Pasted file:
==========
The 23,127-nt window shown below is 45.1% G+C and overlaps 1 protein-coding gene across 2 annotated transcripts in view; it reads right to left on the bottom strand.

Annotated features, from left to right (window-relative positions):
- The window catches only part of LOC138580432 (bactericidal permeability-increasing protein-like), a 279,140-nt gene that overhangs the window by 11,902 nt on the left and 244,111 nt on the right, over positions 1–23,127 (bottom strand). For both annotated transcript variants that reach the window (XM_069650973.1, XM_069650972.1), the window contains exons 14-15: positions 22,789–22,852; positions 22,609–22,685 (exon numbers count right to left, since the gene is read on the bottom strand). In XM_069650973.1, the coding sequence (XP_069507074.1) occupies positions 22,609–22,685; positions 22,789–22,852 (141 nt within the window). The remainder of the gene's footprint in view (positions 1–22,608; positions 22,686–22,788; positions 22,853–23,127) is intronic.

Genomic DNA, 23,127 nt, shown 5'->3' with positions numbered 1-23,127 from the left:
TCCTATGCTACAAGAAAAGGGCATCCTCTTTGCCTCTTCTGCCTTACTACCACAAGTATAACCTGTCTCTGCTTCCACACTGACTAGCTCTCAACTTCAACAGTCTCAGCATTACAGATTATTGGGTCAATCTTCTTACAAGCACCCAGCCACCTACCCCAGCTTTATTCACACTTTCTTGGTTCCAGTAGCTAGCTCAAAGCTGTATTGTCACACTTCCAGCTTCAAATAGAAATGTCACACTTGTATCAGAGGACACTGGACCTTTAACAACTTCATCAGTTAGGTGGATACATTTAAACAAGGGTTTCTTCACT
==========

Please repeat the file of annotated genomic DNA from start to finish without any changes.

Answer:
The 23,127-nt window shown below is 45.1% G+C and overlaps 1 protein-coding gene across 2 annotated transcripts in view; it reads right to left on the bottom strand.

Annotated features, from left to right (window-relative positions):
- The window catches only part of LOC138580432 (bactericidal permeability-increasing protein-like), a 279,140-nt gene that overhangs the window by 11,902 nt on the left and 244,111 nt on the right, over positions 1–23,127 (bottom strand). For both annotated transcript variants that reach the window (XM_069650973.1, XM_069650972.1), the window contains exons 14-15: positions 22,789–22,852; positions 22,609–22,685 (exon numbers count right to left, since the gene is read on the bottom strand). In XM_069650973.1, the coding sequence (XP_069507074.1) occupies positions 22,609–22,685; positions 22,789–22,852 (141 nt within the window). The remainder of the gene's footprint in view (positions 1–22,608; positions 22,686–22,788; positions 22,853–23,127) is intronic.

Genomic DNA, 23,127 nt, shown 5'->3' with positions numbered 1-23,127 from the left:
TCCTATGCTACAAGAAAAGGGCATCCTCTTTGCCTCTTCTGCCTTACTACCACAAGTATAACCTGTCTCTGCTTCCACACTGACTAGCTCTCAACTTCAACAGTCTCAGCATTACAGATTATTGGGTCAATCTTCTTACAAGCACCCAGCCACCTACCCCAGCTTTATTCACACTTTCTTGGTTCCAGTAGCTAGCTCAAAGCTGTATTGTCACACTTCCAGCTTCAAATAGAAATGTCACACTTGTATCAGAGGACACTGGACCTTTAACAACTTCATCAGTTAGGTGGATACATTTAAACAAGGGTTTCTTCACT